Safe Space: “Army of Thieves”, a relatively airy and aggressively silly prequel to “Army of the Dead”


Matthias Schweighfer, left, and Nathalie Emmanuel in “Army of Thieves”. (Stanislav Honzik / Netflix)

The first rule of the Safecracking Club:

1. Ah, go ahead and talk about the Safecracking Club.

The second rule of the Safecracking Club:

2. See above. Might as well talk about it because it’s pretty ridiculous and I don’t think the cops will care.

One of my favorite scenes in “Army of Thieves”, a relatively airy and light, and aggressively silly standalone prequel to “Army of the Dead”, comes at the start of the film when the low-level German bureaucrat, term nerd and amateur Safecracking geek Ludwig Dieter (Matthias Schweighofer) is invited to participate in a mysterious underground safecracking tournament. A crowd of rabid fans cheer wildly – we assume they’ve placed bets on the action – and Dieter finds himself running to open a series of increasingly complex vaults against elegantly-equipped and light-hearted competitors. menacing who look like magician candidates on “Germany’s Got Talent.” “When Dieter wins the final round, the crowd goes wild!

Think about it for a patient second reader. They monitor individuals who try to OPEN SAFEs. In comparison, TV pickleball, cornhole, and ax throwing would be positively fascinating.

Yet thanks to Schweighofer’s sleek staging influenced by “Italian Job”, a sense of his own ridiculous nature and fabulous performances from the charming and beautiful supporting cast, “Army of Thieves” is the very definition of a Entertaining Netflix. confection. While it features safecracking Dieter, who featured prominently in Zach Snyder’s ‘Army of the Dead’ in Las Vegas, and there are some fun, albeit strained, ties to this zombie apocalypse blockbuster, this history is only tangentially linked to the world of the Undead. It takes place about six years before the events of the “Army of the Dead”, with the zombie epidemic that has just ignited in the United States – which only briefly interests the inhabitants of Western Europe, who look up from time to time and see it on TV.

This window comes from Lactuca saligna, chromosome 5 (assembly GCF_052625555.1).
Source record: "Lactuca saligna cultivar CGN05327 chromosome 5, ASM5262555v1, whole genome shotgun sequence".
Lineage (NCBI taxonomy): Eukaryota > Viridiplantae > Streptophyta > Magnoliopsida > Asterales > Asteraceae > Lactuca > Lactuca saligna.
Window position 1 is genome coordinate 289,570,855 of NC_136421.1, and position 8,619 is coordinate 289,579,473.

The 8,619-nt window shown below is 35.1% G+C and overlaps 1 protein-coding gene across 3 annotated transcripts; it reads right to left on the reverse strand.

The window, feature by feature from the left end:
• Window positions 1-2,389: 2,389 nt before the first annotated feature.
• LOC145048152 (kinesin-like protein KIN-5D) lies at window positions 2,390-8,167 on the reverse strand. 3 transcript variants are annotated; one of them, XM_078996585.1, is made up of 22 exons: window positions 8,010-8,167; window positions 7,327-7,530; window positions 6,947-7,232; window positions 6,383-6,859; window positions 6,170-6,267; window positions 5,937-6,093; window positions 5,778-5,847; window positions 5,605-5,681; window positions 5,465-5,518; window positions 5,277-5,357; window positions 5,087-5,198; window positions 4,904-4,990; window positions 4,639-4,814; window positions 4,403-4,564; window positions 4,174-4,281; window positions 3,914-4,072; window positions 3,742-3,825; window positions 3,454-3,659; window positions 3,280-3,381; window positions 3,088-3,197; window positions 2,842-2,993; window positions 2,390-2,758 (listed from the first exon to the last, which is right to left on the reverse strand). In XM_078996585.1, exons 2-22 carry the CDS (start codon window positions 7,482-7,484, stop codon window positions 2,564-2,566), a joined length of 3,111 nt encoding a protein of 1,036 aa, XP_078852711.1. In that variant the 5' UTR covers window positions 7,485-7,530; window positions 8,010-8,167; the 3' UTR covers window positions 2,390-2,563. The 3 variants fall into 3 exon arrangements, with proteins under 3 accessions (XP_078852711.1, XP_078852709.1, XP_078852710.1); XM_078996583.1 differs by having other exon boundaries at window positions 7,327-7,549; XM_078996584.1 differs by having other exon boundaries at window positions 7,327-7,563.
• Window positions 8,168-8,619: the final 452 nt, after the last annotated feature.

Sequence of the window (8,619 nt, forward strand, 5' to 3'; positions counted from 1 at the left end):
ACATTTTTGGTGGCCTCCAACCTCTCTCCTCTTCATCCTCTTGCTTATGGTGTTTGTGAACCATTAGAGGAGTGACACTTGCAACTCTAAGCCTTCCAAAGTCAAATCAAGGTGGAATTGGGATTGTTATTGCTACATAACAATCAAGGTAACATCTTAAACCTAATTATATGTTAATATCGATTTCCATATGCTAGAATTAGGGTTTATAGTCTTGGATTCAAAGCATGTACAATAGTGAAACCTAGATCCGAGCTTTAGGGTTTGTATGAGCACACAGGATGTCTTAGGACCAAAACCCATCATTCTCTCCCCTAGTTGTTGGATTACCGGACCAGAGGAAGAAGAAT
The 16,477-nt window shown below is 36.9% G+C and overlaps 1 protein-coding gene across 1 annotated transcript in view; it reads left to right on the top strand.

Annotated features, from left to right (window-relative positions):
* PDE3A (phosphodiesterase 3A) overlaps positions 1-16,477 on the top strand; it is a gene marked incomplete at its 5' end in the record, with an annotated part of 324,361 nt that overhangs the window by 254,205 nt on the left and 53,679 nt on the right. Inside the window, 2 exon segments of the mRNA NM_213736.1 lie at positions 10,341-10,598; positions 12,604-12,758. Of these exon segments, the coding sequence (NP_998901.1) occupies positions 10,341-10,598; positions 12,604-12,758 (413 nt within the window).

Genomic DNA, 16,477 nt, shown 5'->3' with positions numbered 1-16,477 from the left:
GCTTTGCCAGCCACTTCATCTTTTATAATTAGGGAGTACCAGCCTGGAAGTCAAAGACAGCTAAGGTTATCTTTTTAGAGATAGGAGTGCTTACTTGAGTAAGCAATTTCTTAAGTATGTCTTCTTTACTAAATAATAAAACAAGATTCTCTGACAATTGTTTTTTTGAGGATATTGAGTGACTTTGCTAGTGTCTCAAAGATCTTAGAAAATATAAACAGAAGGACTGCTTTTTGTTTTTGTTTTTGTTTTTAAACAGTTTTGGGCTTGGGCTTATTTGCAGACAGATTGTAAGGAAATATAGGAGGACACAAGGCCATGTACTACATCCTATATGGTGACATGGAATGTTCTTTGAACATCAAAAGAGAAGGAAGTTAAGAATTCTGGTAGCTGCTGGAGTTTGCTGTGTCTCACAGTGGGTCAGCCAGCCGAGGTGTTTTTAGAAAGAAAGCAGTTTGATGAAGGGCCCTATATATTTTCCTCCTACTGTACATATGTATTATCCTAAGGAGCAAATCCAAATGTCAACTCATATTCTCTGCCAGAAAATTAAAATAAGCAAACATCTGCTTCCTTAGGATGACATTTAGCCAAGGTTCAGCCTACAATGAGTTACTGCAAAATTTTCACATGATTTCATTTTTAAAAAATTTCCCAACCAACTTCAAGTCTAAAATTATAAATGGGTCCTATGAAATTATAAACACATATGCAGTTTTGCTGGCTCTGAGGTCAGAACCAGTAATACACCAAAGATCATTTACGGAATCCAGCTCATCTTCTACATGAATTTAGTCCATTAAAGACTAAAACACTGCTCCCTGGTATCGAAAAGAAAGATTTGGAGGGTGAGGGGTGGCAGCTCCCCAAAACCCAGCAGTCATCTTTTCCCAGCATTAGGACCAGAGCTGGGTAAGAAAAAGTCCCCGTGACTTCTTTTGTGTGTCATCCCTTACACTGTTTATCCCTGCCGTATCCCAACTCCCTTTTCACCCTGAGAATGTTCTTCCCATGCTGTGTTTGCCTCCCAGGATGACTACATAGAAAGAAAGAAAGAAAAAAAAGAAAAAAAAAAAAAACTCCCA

Schweighofer goes all-in with an exaggerated, mostly endearing, sometimes obnoxious performance as a fastidious, high-pitched, bordering on cowardly but generous Dieter who leads an anonymous and rather sad life in Potsdam, Germany – toil at a heartbreaking job, seemingly without friends or family, and spending her free time posting YouTube videos to safecracking that often garner 0 views.

Ruby O Fee, left, and Nathalie Emmanuel in “Army of Thieves”. (Stanislav Honzik / Netflix)

Ah, but one of those videos catches the attention of Gwendoline (Nathalie Emmanuel from “Game of Thrones”), a skilled pickpocket and criminal mastermind who leads an army of, well, thieves that includes escapade expert Rolph. (Guz Khan), the brilliant hacker Korina (Ruby O. Fee) and a granite-jawed action hero (Stuart Martin) who looks like the first runner-up in a Hugh Jackman lookalike contest and gave himself Brad Cage’s movie brand name because he was bullied as a boy and inspired by action stars like Brad Pitt and Nicolas Cage to build muscle and get tough. Brad Cage, ladies and gentlemen!

Gwendoline enlists the avid Dieter to join the gang as they embark on a series of nearly impossible heists, all involving the legendary works of German locksmith Hans Wagner, who in his later years built four safes, named for each opera by Richard Wagner ringing cycle. (That would be “Das Rheingold,” “Die Walküre,” “Siegfried” and “Götterdämmerung” or “Twilight of the Gods,” for those of you playing at home.)

At this point, “Army of Thieves” becomes a three-part heist film, with the usual feuds and ties between gang members, a love triangle involving Dieter, the conflict Gwendoline, and brooding Brad Cage – and the obligatory “Ocean’s 11 inch scenes of planning and executing heists. These culminate with Dieter flexing his hands and showing off a bit before getting down to business, at which point we see some cool CGI shots of gears going on. spin and click in place. Meanwhile, Jonathan Cohen provides comedic relief as the exasperated Delacroix, an Interpol official who is still only one step behind this damn army of thieves.

After some thrilling action sequences and an implausible final twist even for a breakout movie like this, “Army of Thieves” stays with Dieter beyond this adventure and you already know where he’s going next.

Welcome to Las Vegas, baby.

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